Showing posts with label All Dogs Go To Heaven. Show all posts
Showing posts with label All Dogs Go To Heaven. Show all posts

18 February 2020

All Dogs BETTER Go to Heaven


by Paul D. Marks

When I started writing this I thought I’d make it funny. But for the most part that didn’t happen. I guess I’m just not feeling too funny right now.
Pepper and me

We recently had to put our dog Pepper to sleep. It was hard and, unfortunately, not the first time we’ve lost an animal and I’m sure it won’t be the last.

Many writers have dog or cat companions. Ours is a lonely life sometimes and it’s good to have other beating hearts around. I’m pretty good being alone and very disciplined about getting work done. But when my wife is gone it’s nice to have animal companions around. Over the years we’ve had various combinations of dogs and cats. Most recently Pepper and Buster, who is still with us.

Pepper was great company, got along with all our other animals. And, of course, loved to walk. And if I wasn’t on the ball she’d nudge my elbow saying, “Hey, bud, it’s time to go for our walk.” And we would.

She was old for a big dog, 14½, and she had a good life. When she came into our house at around 8 weeks old we had another dog, Audie, who immediately fell for her. We also had two cats, Curley and Moe (I wonder who they were named after). The cats had grown up with dogs. They were feral when we brought them home as tiny little black balls of fur. We had a dog at the time, Bogey, a Rottweiler. And my wife, Amy, was afraid to let the cats and Bogey be together. But on that first day, I insisted that we put them on the bed and let Bogey sniff them out. Not only did she do that, she cleaned them up and they became fast friends. Then, when we brought Audie into the house as a puppy, the cats took to him like ducks to water. And Moe, the female, especially loved him and loved playing with his tail. Which he tolerated…barely.
Pepper at the creek
When Bogey died, we waited a while and then got Pepper as a pound puppy only a few weeks old. We brought her home in a cat carrier—that’s how small she was. Audie sniffed around but decided she was okay and they became the best of friends. She even brought out a maturity in him that we hadn’t known was there as Bogey was always the alpha dog with him. It reminded me of the scene in Bambi, if I remember correctly, where Bambi’s father tells him he has to grow up after his mom is killed. Bambi did—and Audie did to take care of Pepper.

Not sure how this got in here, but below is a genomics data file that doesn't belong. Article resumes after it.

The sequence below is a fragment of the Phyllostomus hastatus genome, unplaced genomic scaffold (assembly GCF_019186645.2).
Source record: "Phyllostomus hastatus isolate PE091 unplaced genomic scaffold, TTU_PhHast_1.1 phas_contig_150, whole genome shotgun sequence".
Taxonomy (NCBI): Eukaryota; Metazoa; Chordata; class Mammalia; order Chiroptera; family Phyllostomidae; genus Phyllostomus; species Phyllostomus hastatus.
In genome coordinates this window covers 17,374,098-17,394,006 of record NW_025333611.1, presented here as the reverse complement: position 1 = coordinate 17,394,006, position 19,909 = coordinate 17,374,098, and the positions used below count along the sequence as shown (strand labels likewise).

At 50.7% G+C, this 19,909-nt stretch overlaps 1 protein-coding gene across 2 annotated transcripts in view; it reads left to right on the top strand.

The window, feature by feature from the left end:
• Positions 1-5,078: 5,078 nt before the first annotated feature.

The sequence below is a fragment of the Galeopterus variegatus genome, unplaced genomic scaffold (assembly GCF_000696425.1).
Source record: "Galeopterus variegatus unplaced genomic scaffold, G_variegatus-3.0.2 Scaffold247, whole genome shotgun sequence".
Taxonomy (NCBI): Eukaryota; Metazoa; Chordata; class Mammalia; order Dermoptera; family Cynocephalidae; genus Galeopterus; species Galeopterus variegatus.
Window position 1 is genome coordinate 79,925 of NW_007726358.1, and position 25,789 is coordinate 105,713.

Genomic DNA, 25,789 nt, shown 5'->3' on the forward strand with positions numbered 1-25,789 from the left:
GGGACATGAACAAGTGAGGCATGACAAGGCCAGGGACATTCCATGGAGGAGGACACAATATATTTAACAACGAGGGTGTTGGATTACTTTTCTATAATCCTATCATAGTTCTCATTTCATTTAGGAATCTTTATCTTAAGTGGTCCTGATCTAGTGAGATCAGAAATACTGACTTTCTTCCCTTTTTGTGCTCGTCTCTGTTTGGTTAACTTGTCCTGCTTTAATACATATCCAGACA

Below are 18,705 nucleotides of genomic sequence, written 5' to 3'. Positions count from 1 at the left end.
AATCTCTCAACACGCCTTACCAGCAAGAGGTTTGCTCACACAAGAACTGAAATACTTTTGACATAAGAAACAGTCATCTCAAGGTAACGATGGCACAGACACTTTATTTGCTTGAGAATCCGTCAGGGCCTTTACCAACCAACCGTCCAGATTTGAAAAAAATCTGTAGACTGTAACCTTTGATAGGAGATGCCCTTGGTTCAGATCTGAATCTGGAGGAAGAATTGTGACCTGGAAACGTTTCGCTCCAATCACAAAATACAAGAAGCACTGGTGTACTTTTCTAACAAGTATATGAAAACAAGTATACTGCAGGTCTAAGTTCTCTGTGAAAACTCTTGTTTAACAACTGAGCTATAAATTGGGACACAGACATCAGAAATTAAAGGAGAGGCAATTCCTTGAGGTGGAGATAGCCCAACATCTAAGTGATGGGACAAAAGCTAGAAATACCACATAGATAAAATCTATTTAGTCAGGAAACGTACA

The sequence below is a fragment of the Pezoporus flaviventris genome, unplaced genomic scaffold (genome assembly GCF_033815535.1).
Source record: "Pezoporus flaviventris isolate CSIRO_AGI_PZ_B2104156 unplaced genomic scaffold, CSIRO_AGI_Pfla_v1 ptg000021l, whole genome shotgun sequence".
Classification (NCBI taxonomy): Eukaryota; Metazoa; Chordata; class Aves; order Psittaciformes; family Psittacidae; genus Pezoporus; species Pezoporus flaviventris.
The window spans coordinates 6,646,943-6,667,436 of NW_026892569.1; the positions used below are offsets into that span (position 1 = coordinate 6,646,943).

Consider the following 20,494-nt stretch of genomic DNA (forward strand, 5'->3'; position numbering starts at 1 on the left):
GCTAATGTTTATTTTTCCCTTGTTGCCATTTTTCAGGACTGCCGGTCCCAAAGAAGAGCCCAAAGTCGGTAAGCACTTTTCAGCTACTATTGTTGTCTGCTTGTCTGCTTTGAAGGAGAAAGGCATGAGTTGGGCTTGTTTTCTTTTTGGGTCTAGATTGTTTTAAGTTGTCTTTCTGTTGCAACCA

Audie (left), Pepper (right)
But the cats, Curley and Moe, were scared of this new Pepper creature in the house. Pepper was having none of that. She insisted that they be friends. She drove them nuts, in a friendly-playing way, until they decided if you can’t beat her and can’t hide from her you might as well join her. And she and Curley, the male cat, became great friends. I think they bonded over tearing our family room couch apart. We’d come out of the bedroom in the morning, before Pepper had the run of the house, and it would be like it snowed in there there’d be so much couch stuffing all over the place.

Pepper and Curley

When we lost Audie, Pepper was pretty depressed. But shortly afterwards we got Buster. He was three years old or so when we got him from the German Shepherd Rescue and we—and they—think he was abused before they got him. Pepper accepted him into her house no problem. And they became friends, if not as good friends as she and Audie had been. Curley and Moe were curious, but both died before they could really bond with him. And now he’s all we have left, though we’ll probably get another dog and maybe more cats in the future.

Pepper (left), Buster (right)